After receiving the theodolite, an examination revealed it was a one-second theodolite with many similarities to the Wild instruments. My interest level continued to rise. Contacts with serious collectors of Gurley instruments revealed they had no knowledge of this product of the Gurley line.
Serious research then commenced with the emerging details telling a very interesting story.
This particular instrument is special because it is the first instrument made by Gurley in fulfillment of the government contract issued in 1942. This may be the only surviving example of the 15 manufactured toward the end of World War II.
The instrument appears to be in good condition with no missing parts or external damage. The optical path for reading the angles may need cleaning, aligning, and prism repair, but that work is for the future. For the moment, it is great to have an obscure piece of both surveying and WWII history.
As mentioned, the American manufacturers had an extremely difficult time trying to produce the horizontal and vertical glass circles in an optical theodolite. Aluminum, brass, or steel circles were produced in the early American prototype theodolites because of the difficulty of making the graduations and numbers upon a glass surface, a highly guarded secret. The glass circles were coated with a wax resist. Then the dividing engine cut through the wax resist whereupon acid (liquid or gas) was used to etch the glass where the wax had been etched. The circle was then coated with a black substance, lead sulphide, which filled the etching. The wax was then removed to reveal the black-colored graduations and numbers. One cannot see the etchings on a glass circle with the unaided eye, only with a microscope. The longest line of graduation on a glass circle is but 0.3mm in length with a width that is nearly impossible to measure. Instrument dealers who cleaned the glass circles of the optical theodolites knew that the tiniest speck left on the glass would look like a boulder when later viewed through the microscope eye piece.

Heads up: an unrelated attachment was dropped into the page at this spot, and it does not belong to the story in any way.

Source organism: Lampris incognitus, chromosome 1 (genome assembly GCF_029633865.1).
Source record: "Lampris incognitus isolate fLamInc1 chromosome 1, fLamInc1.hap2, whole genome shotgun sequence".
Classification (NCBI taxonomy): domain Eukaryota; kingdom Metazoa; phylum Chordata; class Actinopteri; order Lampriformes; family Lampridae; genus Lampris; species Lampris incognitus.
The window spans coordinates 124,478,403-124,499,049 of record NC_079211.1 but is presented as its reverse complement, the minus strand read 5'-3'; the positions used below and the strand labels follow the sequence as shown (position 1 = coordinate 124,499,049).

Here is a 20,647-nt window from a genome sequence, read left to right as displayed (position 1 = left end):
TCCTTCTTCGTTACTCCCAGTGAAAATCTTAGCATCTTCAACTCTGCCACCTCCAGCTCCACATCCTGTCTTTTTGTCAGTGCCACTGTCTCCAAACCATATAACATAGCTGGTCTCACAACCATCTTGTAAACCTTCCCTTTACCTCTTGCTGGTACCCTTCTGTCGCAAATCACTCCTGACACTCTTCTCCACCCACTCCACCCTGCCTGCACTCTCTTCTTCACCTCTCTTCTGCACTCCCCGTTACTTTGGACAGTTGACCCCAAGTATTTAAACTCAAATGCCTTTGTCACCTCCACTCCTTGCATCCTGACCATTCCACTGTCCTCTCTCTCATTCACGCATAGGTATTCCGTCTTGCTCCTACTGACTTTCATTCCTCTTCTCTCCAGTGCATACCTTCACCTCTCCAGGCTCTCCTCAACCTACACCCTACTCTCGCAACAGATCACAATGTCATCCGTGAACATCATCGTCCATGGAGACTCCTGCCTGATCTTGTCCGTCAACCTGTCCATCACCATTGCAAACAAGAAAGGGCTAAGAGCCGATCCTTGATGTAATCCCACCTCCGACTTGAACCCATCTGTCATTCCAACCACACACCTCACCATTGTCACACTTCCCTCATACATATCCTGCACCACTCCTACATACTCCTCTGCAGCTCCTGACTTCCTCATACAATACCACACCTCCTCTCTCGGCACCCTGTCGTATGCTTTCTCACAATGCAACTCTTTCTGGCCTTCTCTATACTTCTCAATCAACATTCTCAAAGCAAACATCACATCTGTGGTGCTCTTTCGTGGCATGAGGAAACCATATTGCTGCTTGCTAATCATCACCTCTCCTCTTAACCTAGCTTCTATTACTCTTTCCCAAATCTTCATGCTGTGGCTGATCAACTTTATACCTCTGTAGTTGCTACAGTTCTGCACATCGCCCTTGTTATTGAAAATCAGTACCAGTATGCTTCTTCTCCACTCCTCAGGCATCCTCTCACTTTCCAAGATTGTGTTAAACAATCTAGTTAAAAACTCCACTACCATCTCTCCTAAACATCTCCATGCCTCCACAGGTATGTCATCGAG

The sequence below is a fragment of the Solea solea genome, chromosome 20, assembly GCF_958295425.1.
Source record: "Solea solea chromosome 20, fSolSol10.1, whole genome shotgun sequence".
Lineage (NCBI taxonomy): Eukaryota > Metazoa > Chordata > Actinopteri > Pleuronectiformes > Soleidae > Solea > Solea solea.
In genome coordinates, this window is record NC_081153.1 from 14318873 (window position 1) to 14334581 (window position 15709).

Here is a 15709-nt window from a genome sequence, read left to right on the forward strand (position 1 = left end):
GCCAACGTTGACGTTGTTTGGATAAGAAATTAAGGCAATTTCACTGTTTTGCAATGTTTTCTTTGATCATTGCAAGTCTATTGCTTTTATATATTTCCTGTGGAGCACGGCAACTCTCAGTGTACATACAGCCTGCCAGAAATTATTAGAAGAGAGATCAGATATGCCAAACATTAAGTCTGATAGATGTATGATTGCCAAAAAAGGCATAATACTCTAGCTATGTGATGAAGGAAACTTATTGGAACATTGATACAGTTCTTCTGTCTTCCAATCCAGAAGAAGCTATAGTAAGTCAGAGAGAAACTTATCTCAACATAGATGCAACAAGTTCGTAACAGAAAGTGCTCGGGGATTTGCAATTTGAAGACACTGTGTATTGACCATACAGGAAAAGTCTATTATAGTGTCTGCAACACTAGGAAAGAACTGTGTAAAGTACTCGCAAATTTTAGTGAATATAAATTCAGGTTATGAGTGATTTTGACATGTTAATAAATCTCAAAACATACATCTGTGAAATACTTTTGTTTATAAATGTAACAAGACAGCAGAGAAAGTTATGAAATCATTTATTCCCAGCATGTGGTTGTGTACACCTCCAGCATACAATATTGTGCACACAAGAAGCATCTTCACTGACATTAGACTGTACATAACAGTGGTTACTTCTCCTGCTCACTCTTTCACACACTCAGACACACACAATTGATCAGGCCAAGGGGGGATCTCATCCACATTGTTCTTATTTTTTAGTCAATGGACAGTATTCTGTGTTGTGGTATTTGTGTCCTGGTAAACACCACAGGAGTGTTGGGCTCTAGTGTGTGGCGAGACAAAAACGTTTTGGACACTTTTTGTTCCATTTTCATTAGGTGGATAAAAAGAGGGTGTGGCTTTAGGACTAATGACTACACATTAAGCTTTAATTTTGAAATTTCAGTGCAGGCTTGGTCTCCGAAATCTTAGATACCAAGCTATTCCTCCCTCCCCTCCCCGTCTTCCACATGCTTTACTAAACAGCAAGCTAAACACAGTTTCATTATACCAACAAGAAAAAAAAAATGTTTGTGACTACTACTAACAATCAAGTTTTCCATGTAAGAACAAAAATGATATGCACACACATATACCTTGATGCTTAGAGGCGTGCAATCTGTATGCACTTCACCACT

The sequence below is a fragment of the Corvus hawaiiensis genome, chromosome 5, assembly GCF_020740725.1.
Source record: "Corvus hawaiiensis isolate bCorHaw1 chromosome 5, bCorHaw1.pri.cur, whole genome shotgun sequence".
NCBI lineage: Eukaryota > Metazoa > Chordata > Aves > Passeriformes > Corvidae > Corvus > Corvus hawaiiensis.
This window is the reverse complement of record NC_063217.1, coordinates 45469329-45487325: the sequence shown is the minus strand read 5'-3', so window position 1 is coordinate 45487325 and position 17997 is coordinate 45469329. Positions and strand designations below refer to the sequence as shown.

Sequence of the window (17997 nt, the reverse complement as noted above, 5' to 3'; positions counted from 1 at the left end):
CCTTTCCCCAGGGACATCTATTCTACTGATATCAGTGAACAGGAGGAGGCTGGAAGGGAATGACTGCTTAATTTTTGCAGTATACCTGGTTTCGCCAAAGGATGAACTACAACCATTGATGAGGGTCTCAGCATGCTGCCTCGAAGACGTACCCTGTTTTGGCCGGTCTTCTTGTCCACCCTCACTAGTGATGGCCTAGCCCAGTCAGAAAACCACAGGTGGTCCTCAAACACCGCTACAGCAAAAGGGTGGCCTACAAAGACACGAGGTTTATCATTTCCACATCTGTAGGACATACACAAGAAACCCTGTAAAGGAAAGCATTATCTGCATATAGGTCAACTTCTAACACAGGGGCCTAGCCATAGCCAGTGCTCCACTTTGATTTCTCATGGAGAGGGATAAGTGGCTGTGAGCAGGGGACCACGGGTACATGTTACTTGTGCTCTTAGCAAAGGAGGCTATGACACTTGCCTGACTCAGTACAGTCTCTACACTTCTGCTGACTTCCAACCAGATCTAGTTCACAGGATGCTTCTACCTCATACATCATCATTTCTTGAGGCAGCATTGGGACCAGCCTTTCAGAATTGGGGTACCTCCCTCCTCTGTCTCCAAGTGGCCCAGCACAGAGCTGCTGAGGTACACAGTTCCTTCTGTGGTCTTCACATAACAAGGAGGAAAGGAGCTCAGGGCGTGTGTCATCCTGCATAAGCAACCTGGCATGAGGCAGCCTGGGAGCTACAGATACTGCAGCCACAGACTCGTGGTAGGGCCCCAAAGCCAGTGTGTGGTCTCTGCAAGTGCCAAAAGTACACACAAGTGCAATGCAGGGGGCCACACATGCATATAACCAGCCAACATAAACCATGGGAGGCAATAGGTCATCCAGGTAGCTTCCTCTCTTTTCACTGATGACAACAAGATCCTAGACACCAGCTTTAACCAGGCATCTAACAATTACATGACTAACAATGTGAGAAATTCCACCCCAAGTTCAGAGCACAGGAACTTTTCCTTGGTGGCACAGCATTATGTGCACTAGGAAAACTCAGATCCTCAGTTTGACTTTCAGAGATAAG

In the 1950’s, the National Bureau of Standards finally obtained a dividing engine from the Swiss to use for the etching of the glass circles. In order for the engine to be completely free from serious vibration, it was mounted on a thick block of concrete one meter square with the top surface flush with the room floor, but separate from it. The block was insulated from the surrounding ground and concrete by a 2-inch layer of cork board. The temperature had to be between 68° and 77° when the circles were ruled and could not vary by more than 0.5° once the process began. The ruling points were made from high-grade commercial diamonds mounted to the tip of a steel shank. The WWII-era glass circles typically measured 3.5 inches for the horizontal circle and 2.7 inches for the vertical circle.
A 2.314Mb PDF of this article as it appeared in the magazine—complete with images—is available by clicking HERE